A new bill to be introduced in Michigan would potentially stop cannabis businesses from being able to advertise on billboards.
State Representative Mary Whiteford, a Republican based in Allegan County, is one of the co-sponsors of the bill, standing against cannabis billboards alongside Democratic State Representative Abdullah Hammoud out of Dearborn.
According to the argument these two are making about advertisements for legal cannabis, it is unsettling for folks to see those ads alongside busy roads, where people of all ages can see them.
“So I’m a grandma,” Whiteford said. “My granddaughter is six, and my grandsons are three and one. And, as I drive down the highway, I see these glorious, brightly colored billboards. As I look closer, it’s for marijuana.”
When it comes to this anti-cannabis rhetoric, the approach is nothing new. Despite the fact that many locales allowed alcohol billboards, the concept of cannabis advertisements in public startles some.
“There’s a lot of misinformation and also there’s not quite the full public acceptance of the cannabis industry right now,” said Stephen Linder of the Michigan Cannabis Manufacturers Association, a group that is working to change how people see cannabis.
Linder argues that the cannabis industry creates jobs and helps boost the economy of the state, something that was sorely needed during the COVID-19 pandemic.
“We employ thousands of Michigan citizens. We are paying tens of thousands of dollars in taxes. So it is a true supply chain, manufacturing and retail industry and during the pandemic we were one of the industries because our products are also considered medicine so we were listed as one of the essential businesses.”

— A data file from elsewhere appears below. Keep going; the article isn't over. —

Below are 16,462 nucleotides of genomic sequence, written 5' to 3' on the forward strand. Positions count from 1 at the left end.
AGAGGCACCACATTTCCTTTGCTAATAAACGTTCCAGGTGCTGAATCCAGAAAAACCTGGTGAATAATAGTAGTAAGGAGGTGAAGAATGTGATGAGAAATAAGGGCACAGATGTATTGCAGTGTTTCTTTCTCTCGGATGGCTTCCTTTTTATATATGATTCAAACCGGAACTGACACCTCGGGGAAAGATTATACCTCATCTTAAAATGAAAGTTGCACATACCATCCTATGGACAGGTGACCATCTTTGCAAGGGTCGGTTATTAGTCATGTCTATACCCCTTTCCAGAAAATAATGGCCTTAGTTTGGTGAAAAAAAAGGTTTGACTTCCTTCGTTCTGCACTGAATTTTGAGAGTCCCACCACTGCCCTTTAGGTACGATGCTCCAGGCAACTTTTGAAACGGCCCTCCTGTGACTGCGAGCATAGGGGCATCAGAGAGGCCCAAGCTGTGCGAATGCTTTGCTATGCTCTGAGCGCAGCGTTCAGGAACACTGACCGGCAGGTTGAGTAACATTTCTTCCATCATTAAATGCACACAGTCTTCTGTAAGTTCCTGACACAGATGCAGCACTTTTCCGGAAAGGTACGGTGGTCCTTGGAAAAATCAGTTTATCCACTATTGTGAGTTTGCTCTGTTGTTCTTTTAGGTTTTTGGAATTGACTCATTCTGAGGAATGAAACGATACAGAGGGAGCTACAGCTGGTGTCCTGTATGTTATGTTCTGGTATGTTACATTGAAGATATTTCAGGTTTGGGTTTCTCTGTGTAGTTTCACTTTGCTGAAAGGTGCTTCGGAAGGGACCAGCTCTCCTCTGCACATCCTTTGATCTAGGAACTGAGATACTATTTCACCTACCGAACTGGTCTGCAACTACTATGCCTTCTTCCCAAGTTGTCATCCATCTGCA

In response to the cannabis billboards allowed in the state of Michigan, Whiteford feels that cannabis adverts need to be treated the same way that tobacco is treated. Historically, cannabis has been treated as a far more serious crime than makes logical sense, as, ironically, a recent line of billboards from Jay Z’s new company explains.
“I think it’s a big problem. We can’t have tobacco on billboards, so why are we able to have marijuana on billboards?” said Whiteford.
“There is a very important distinction,” Linder says in response to that argument. “Tobacco is listed as a carcinogen, and it has to be properly labeled. Cannabis is not listed as a carcinogen. It is considered medicine, at least those products that pass the testing standards. And, most cannabis products are not smoked. Most cannabis products are ingested in the form of edibles.”
However, Linder does not feel antagonistic towards those skeptical of cannabis advertising, as he realizes in many ways, it is new and unexplored territory. He hopes that he can sit down with Whiteford as a representative of the Michigan Cannabis Manufacturers Association and try and work out a mutually beneficial compromise.
If such a compromise is not reached, the legislation is expected to be introduced next week. It is still unclear whether the measure will have enough support to change the law, but this is enough of a hot-button issue that cannabis protection groups are paying attention.